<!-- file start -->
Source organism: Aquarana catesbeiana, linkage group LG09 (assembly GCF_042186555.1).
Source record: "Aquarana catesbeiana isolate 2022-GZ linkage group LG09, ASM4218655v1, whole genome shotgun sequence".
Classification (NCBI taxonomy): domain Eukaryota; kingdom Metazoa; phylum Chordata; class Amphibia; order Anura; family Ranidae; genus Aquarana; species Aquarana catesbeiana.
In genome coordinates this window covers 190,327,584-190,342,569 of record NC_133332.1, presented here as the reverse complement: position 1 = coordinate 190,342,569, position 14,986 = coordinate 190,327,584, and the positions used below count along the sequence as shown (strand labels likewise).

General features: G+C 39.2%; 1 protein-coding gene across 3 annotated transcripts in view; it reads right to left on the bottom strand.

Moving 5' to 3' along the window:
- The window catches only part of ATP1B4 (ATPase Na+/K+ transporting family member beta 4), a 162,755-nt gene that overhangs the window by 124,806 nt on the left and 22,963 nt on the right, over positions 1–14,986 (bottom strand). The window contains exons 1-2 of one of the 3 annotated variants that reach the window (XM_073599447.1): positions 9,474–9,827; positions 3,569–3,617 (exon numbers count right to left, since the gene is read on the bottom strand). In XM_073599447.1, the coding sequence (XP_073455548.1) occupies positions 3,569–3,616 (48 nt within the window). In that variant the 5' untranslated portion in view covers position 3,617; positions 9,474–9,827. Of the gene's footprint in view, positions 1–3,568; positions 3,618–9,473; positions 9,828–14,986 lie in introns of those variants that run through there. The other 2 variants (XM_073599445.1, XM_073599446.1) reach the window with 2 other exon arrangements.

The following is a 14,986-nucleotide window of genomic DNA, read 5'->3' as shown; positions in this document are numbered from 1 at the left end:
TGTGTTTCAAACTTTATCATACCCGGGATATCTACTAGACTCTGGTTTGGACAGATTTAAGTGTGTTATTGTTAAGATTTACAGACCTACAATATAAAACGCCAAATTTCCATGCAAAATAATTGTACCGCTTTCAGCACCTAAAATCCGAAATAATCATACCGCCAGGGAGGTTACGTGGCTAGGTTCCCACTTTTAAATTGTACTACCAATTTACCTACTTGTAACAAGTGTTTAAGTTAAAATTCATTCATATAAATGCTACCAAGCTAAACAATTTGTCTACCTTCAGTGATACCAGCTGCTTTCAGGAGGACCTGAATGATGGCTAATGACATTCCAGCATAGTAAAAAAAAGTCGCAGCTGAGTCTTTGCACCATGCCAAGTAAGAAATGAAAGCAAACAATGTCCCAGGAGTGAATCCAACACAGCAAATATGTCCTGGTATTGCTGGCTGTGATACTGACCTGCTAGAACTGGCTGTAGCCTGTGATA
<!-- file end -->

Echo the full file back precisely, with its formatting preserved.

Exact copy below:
Source organism: Aquarana catesbeiana, linkage group LG09 (assembly GCF_042186555.1).
Source record: "Aquarana catesbeiana isolate 2022-GZ linkage group LG09, ASM4218655v1, whole genome shotgun sequence".
Classification (NCBI taxonomy): domain Eukaryota; kingdom Metazoa; phylum Chordata; class Amphibia; order Anura; family Ranidae; genus Aquarana; species Aquarana catesbeiana.
In genome coordinates this window covers 190,327,584-190,342,569 of record NC_133332.1, presented here as the reverse complement: position 1 = coordinate 190,342,569, position 14,986 = coordinate 190,327,584, and the positions used below count along the sequence as shown (strand labels likewise).

General features: G+C 39.2%; 1 protein-coding gene across 3 annotated transcripts in view; it reads right to left on the bottom strand.

Moving 5' to 3' along the window:
- The window catches only part of ATP1B4 (ATPase Na+/K+ transporting family member beta 4), a 162,755-nt gene that overhangs the window by 124,806 nt on the left and 22,963 nt on the right, over positions 1–14,986 (bottom strand). The window contains exons 1-2 of one of the 3 annotated variants that reach the window (XM_073599447.1): positions 9,474–9,827; positions 3,569–3,617 (exon numbers count right to left, since the gene is read on the bottom strand). In XM_073599447.1, the coding sequence (XP_073455548.1) occupies positions 3,569–3,616 (48 nt within the window). In that variant the 5' untranslated portion in view covers position 3,617; positions 9,474–9,827. Of the gene's footprint in view, positions 1–3,568; positions 3,618–9,473; positions 9,828–14,986 lie in introns of those variants that run through there. The other 2 variants (XM_073599445.1, XM_073599446.1) reach the window with 2 other exon arrangements.

The following is a 14,986-nucleotide window of genomic DNA, read 5'->3' as shown; positions in this document are numbered from 1 at the left end:
TGTGTTTCAAACTTTATCATACCCGGGATATCTACTAGACTCTGGTTTGGACAGATTTAAGTGTGTTATTGTTAAGATTTACAGACCTACAATATAAAACGCCAAATTTCCATGCAAAATAATTGTACCGCTTTCAGCACCTAAAATCCGAAATAATCATACCGCCAGGGAGGTTACGTGGCTAGGTTCCCACTTTTAAATTGTACTACCAATTTACCTACTTGTAACAAGTGTTTAAGTTAAAATTCATTCATATAAATGCTACCAAGCTAAACAATTTGTCTACCTTCAGTGATACCAGCTGCTTTCAGGAGGACCTGAATGATGGCTAATGACATTCCAGCATAGTAAAAAAAAGTCGCAGCTGAGTCTTTGCACCATGCCAAGTAAGAAATGAAAGCAAACAATGTCCCAGGAGTGAATCCAACACAGCAAATATGTCCTGGTATTGCTGGCTGTGATACTGACCTGCTAGAACTGGCTGTAGCCTGTGATA